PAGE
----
3. The culture - when you grow up in a place like New Orleans, you do not realize it is different. You think that everyone has off of school for Mardi Gras and that everyone knows how to peel a crawfish. And when you learn they don't you think that they are the ones who are strange. We are from a place where we consider the unusual an everyday part of life.
  4. The people - we have learned that you can't count out the people of New Orleans. We are fiercely loyal almost to a fault. We are prideful of what we do best - share everything we know and love with those who are interesting in appreciating it. We will take you into our hearts and teach you all there is to know and love about our dear city because it's the only thing most of us have ever known. And we will thank you everyday for wanting to learn about us and understand what would make us want to stay in New Orleans and fight for a better city.
  5. The spirit - it is everywhere. On one hand it is almost so tangible that you can cup your hand and hold a little bit of it. Yet, it is illusive and inexplicable. It is something you see, something you taste, and something you feel, but how do you describe it. I don't know how, to be honest. I just know that when you are born there, it is just in you. And when you visit, you will want to take it home with you. It is that spirit that we have kept alive four years later. Through our darkest hour our spirit never wavered. We knew that it might take time, but New Orleans would home again. We are New Orleans. And as long as the spirit of the city courses through our veins, New Orleans will be reborn.

Thursday, August 27, 2009

A Thought for Thursday

Today is August 27th. For most people, unless it's your birthday or anniversary, it's just any old day in the peak of the hottest time of year. For me, it is the day we said goodbye to the New Orleans we always knew. It was on August 27, 2005, that after a long morning of volunteering in City Park with my accounting firm, Mark and I decided we should get a head start on evacuating just in case more people decided to leave on Sunday. At the time we decided to leave, we weren't really even worried about this storm they called Katrina. In fact, I sort of chuckled to myself when my friend and co-worker (who being from California was petrified of hurricanes) wasted no time and told us as we were packing up our volunteer supplies, that he was heading to Houston, he'd see us at work on Monday. Since you know how this story ends, it's not hard to realize that Monday never came. That was the last time I saw Kris - he didn't return to New Orleans.
A little shaken by his decision to leave, I think everyone else there that morning started thinking "Gosh, maybe we should go too??" So we went to the grocery (Robert's in Lakeview) and picked up water, flashlights, and snack foods, and we readied ourselves to head to New Iberia, LA where we figured we'd party for a couple of days with our gracious hosts, the Pellerins. We stopped by the house my parents had just purchased and tried to talk them into evacuating with us, but they were comfortable in just going to stay at a hotel downtown if things got too bad.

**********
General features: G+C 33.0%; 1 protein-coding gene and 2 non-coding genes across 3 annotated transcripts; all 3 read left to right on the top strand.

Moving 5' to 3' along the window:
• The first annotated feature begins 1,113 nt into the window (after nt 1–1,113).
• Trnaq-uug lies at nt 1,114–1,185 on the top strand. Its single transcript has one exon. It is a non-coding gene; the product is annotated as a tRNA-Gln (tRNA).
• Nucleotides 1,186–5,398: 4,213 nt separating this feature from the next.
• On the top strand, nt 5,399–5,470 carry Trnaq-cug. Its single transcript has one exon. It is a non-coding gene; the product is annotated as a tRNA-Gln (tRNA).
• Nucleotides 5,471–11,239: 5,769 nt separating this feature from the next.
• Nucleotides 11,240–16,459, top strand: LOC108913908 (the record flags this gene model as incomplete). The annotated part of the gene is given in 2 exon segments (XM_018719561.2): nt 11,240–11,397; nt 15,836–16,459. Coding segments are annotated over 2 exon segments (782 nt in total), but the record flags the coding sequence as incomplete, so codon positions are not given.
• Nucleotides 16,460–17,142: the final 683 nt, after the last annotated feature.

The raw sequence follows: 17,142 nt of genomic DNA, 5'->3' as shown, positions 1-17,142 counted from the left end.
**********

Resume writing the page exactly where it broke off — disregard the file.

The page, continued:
We straightened up the house a little. We put my wedding dress "high" on top of a dresser about six feet tall, and we pulled my VW Passat (my first car and graduation gift from my parents) a little further up in the driveway just in case there was street flooding. After all, my Uncle Sam's house had been through Betsy and it didn't flood, so we didn't have anything to worry about. Why take two cars - it only clutters the roads - that's what I told Mark that day. Just as we were about to leave, I joked with Mark "what if this was the big one?" I ran back in the house and grabbed our wedding albums and all of my handbags. Ha - if it does come and we don't have jobs, I could sell them off one by one I teased Mark.

We chatted and laughed as we drove through the streets of Lakeview and off on our little weekend getaway. I didn't look around. I didn't stop to cherish the memories I had made on the streets and in the homes of that quaint piece of heaven we call Lakeview. I didn't even notice driving by the home I had grown up in that my parents had just sold. I just sat in the car as my world went by and I didn't even see it.

And in the gut wrenching days that followed August 29th as we realized that our sweet Lakeview had been filled like a bowl with ten feet of water, I wished I had taken the time to really look around. I wished I had not taken for granted that the places I loved would be there when tomorrow came. And although four years later, Lakeview is on the mend, it is a different place. The streets that you knew like the back of your hand are lined with different homes. The pecan tree in the backyard of the house I grew up in that still had Mardi Gras beads in it from a game we played at my 8th birthday party called "throwing Mardi Gras beads into the pecan tree" is gone, as is the home itself. If I could only see it one more time. Just to really take it in. I would do anything for that.

So I guess my thought for this Thursday August 27th is not to walk aimlessly through your day. Enjoy every minute of it. Truly appreciate everything you see today that is something so normal you'd only know you missed it if it was gone tomorrow. Really see your world and all of the people and places in it.

Long Live Lakeview!

Trendy Wednesday - Riding Boots